‘Amish Mafia’ stages fake MMA fight in Lancaster


Jolin the Mennonite runs to his barn fight on episode 3 of Amish Mafia. Photo courtesy of The Discovery Channel.

The show Amish Mafia has garnered a great deal of popularity in its first season, but also a considerable amount of criticism, particularly for stretching the boundaries of what most would consider the willful suspension of disbelief that comes with “reality TV.”

To be fair, there is a disclaimer at the beginning that reads, “The Amish Church denies the existence of the Amish Mafia. To ensure the safety of the innocent Amish, select re-enactments of events must be used.”

So, as the manager of this site, when the show held what appeared to be a Mixed Martial Arts fight in its third episode, my eyes and ears perked up. It was a contest between Jolin, the tattooed, gun-packing, black truck drivin’ muscle of the crew, and a nameless, faceless opponent.

Prior to the fight, Jolin says to the camera he wants to get a submission in the fight, implying he has some sort of training in the sport, or at least has watched an episode or two of the UFC’s The Ultimate Fighter, a reality show with real fights.

The fight takes place in — you guessed it — a barn, complete with a makeshift ring, surrounded by bales of hay. And no scantily-clad ring girls. The kicks, punches and take-downs appear to be accentuated by special-effect noises to make them sound louder. After initially on the receiving end of some ground-and-pound and a triangle choke, Jolin secures a choke and gets the tapout.

So, last month, I emailed the Discovery Channel, asking about the fight and if it had been choreographed.

Laurie Goldberg, a Discovery Channel spokeswoman, emailed me back: “The fight is a recreate since the actual barn fights are sporting events that would need to be sanctioned.”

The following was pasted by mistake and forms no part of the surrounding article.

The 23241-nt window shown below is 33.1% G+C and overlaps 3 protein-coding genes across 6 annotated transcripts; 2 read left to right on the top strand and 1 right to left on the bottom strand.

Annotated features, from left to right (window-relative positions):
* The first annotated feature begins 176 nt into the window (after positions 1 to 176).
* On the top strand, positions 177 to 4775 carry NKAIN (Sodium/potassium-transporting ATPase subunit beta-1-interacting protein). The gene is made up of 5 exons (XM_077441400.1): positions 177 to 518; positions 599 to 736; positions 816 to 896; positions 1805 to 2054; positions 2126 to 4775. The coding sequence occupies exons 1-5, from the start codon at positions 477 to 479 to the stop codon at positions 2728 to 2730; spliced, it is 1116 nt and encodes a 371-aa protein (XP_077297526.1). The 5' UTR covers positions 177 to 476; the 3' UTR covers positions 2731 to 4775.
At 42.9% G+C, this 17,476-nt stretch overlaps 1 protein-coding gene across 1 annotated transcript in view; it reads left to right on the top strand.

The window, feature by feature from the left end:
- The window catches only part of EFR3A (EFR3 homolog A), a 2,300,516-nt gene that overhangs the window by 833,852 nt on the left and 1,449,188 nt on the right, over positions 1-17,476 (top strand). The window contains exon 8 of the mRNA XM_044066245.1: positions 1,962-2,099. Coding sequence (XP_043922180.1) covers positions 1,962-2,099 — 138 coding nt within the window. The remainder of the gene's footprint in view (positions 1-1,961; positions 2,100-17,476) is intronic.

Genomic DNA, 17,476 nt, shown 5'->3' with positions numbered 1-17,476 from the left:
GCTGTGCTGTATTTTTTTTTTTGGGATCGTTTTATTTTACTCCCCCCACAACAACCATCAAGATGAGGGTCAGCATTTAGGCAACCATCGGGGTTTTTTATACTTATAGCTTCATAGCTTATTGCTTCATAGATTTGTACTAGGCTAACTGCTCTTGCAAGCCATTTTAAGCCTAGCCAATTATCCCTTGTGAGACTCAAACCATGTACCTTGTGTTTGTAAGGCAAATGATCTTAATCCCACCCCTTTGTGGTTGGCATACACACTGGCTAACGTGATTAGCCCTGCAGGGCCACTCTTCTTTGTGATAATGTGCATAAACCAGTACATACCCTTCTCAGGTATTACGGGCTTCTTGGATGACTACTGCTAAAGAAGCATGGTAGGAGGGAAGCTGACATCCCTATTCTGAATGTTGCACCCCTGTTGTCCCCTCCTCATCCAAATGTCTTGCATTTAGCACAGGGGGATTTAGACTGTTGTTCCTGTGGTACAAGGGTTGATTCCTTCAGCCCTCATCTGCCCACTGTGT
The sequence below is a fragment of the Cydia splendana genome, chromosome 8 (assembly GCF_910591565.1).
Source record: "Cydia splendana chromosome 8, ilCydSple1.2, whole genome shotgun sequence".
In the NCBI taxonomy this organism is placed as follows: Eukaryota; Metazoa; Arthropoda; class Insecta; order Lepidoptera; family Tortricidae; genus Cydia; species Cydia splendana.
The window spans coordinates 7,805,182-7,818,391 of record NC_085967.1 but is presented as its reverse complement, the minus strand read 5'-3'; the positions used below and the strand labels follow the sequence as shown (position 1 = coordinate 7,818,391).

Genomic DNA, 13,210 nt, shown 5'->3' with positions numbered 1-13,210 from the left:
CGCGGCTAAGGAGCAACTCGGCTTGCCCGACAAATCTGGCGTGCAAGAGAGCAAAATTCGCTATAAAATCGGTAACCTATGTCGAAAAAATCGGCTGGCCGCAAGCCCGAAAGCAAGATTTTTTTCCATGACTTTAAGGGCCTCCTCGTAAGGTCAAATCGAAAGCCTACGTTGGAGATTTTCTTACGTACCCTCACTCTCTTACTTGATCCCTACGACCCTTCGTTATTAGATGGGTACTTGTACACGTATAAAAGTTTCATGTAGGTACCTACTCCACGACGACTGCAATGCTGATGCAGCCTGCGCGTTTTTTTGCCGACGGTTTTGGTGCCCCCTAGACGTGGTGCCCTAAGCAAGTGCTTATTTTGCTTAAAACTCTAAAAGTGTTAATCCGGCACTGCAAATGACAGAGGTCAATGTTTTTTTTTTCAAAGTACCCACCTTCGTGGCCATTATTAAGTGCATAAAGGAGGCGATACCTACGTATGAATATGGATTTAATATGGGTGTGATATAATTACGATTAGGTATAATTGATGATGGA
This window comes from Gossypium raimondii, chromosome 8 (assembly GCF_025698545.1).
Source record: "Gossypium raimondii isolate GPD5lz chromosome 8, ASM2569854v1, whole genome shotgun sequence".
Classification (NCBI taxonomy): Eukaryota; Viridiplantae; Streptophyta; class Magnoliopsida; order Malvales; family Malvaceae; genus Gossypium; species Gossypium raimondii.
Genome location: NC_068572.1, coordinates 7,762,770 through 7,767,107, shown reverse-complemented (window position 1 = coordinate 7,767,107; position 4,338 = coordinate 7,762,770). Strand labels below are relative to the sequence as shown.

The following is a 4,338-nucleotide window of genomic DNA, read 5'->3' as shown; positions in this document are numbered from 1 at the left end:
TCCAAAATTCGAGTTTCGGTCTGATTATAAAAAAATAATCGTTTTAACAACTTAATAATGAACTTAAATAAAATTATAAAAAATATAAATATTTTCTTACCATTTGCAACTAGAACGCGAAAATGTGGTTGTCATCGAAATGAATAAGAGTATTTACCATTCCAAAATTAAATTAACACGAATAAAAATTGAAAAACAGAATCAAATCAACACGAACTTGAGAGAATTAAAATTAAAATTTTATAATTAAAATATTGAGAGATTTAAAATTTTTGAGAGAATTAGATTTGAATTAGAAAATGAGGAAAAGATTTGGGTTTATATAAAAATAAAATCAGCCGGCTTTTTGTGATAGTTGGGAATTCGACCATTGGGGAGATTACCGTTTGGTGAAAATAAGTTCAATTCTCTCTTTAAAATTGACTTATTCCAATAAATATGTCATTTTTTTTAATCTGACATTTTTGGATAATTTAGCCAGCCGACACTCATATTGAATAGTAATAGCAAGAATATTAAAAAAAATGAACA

I then sent a follow-up email to her, asking “Did producers look into getting the fight sanctioned? Does Jolin have any actual MMA training/fighting experience?”

I also brought up that the show staging an MMA contest — and coming off as though it was real — might offend those who spend their days and nights training to fight in actual MMA fights.

Goldberg’s response was a curt, “No more to comment. The show states upfront that recreations are used.”

Today I called Greg Sirb, executive director for the Pennsylvania State Athletic Commission, but he laughed and said there was no way he was going to comment on anything having to do with the show.

Not long after my short email exchange with Goldberg, there was a torrent of stories on the Internet about the existence of any “Amish Mafia”, and the veracity of scenes like the collecting of “protection money” from local Lancaster businesses.

I don’t expect the flood to ebb anytime soon if the show continues the way it has so far.

Read “How real is Amish Mafia?

Read “Lancaster residents react to ‘Amish Mafia’”

Read “Lancaster store owner makes the most of ‘Amish Mafia’ connection”

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